Ghonim drew on his considerable skill and knowledge as an online marketer while running the “We Are All Khaled Said” Facebook page. Early on, he decided that creating the page, as opposed to a Facebook group, would be a better way to spread information. More important, he knew that maintaining an informal, authentic tone was crucial to amassing allies. People had to see themselves in the page. “Using the pronoun I was critical to establishing the fact that the page was not managed by an organization, political party or movement of any kind,” he writes. “On the contrary, the writer was an ordinary Egyptian devastated by the brutality inflicted on Khaled Said and motivated to seek justice.”
He polled the page’s users and sought ideas from others, like how best to publicize a rally — through printed fliers and mass text messaging, it turned out. (“Reaching working-class Egyptians was not going to happen through the Internet and Facebook,” he notes.) He tried to be as inclusive as possible, as when he changed the name of the page’s biggest scheduled rally from “Celebrating Egyptian Police Day — January 25” to “January 25: Revolution Against Torture, Poverty, Corruption and Unemployment.” “We needed to have everyone join forces: workers, human rights activists, government employees and others who had grown tired of the regime’s policies,” he writes. “If the invitation to take to the streets had been based solely on human rights, then only a certain segment of Egyptian society would have participated.”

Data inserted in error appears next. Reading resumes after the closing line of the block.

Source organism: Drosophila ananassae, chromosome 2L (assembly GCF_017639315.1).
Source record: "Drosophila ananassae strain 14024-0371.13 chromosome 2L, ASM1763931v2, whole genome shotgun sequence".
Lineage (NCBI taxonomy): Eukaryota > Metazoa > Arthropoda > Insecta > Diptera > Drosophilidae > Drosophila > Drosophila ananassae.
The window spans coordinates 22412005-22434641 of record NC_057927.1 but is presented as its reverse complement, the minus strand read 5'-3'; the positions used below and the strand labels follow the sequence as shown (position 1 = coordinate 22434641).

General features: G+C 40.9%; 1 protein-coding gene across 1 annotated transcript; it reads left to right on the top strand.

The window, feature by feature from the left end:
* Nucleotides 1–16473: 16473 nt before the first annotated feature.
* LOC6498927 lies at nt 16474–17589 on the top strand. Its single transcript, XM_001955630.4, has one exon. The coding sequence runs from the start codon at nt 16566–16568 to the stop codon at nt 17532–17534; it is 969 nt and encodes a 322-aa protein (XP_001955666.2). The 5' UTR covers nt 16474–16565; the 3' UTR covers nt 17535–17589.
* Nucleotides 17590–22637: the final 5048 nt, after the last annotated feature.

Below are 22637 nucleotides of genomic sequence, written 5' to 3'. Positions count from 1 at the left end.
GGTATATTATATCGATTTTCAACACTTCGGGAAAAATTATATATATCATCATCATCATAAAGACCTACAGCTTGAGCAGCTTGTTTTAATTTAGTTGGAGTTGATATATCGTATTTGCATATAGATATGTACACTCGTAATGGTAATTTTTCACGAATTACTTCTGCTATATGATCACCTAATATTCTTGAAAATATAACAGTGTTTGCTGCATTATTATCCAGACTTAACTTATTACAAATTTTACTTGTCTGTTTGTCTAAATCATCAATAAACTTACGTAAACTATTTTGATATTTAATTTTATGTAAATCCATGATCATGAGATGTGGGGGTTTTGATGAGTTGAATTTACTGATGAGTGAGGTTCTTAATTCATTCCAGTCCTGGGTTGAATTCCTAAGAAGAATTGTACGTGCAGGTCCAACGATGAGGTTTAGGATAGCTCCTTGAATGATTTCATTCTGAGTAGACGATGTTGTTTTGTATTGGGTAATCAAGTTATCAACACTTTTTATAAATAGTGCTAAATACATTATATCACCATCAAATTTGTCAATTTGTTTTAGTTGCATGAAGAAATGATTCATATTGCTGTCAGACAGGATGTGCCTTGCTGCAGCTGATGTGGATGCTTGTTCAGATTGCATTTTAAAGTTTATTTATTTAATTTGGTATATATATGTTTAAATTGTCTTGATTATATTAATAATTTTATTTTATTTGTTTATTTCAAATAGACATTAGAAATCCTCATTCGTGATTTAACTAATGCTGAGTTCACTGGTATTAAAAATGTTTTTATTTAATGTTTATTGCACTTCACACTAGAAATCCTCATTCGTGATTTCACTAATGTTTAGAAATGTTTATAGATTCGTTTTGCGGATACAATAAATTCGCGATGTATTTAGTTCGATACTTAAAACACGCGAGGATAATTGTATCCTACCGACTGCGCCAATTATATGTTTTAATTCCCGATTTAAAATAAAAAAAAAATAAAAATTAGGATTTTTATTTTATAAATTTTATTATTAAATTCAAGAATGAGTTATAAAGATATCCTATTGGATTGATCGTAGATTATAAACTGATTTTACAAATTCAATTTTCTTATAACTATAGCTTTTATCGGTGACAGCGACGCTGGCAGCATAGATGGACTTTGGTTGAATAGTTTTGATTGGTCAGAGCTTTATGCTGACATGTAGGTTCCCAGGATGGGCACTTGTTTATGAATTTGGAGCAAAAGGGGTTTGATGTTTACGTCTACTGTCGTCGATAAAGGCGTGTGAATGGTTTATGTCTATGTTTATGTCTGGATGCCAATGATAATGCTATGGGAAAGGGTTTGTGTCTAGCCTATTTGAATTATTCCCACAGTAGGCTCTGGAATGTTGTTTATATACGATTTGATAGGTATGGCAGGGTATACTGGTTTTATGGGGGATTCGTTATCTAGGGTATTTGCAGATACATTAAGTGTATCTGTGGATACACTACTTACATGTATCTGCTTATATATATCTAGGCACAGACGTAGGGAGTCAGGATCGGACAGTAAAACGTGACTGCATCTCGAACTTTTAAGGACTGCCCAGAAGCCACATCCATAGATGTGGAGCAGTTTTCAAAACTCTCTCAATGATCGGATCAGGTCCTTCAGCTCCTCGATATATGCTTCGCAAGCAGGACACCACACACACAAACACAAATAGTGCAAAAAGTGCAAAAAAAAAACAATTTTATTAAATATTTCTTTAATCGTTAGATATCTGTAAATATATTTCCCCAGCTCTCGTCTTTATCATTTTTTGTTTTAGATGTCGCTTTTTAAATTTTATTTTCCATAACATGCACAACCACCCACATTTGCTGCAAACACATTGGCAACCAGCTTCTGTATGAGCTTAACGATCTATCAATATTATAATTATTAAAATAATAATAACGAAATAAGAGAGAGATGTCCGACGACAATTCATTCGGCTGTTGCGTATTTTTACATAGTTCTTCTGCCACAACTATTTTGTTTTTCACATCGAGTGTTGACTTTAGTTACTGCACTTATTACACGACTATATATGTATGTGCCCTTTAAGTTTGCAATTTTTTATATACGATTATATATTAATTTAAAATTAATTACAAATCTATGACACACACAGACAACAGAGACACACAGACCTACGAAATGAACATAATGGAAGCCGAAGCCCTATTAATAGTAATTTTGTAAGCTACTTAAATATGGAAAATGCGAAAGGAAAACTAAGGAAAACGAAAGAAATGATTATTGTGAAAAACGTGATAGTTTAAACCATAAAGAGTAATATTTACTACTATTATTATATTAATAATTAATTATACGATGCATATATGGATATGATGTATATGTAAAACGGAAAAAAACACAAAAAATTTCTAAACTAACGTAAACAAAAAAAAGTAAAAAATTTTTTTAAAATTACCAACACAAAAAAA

This Times article attributes these skills to Ghonim’s prowess as an Internet marketer, and I’m sure that helped, but if you think about it, the skills demonstrated in his decision-making are also the skills of a highly-literate person. Take, for example, his decision to use a Facebook page, as opposed to a Facebook group. In the introduction of the Common Core State Standards, the writers call for students who can “use technology and digital media strategically and capably” and then go on to explain that students should be “familiar with the strengths and limitations of various technological tools and mediums and can select and use those best suited to their communication goals” (p. 7). This is exactly what Ghonim did when he chose the tool with which he’d communicate both ideas and events with the page’s followers.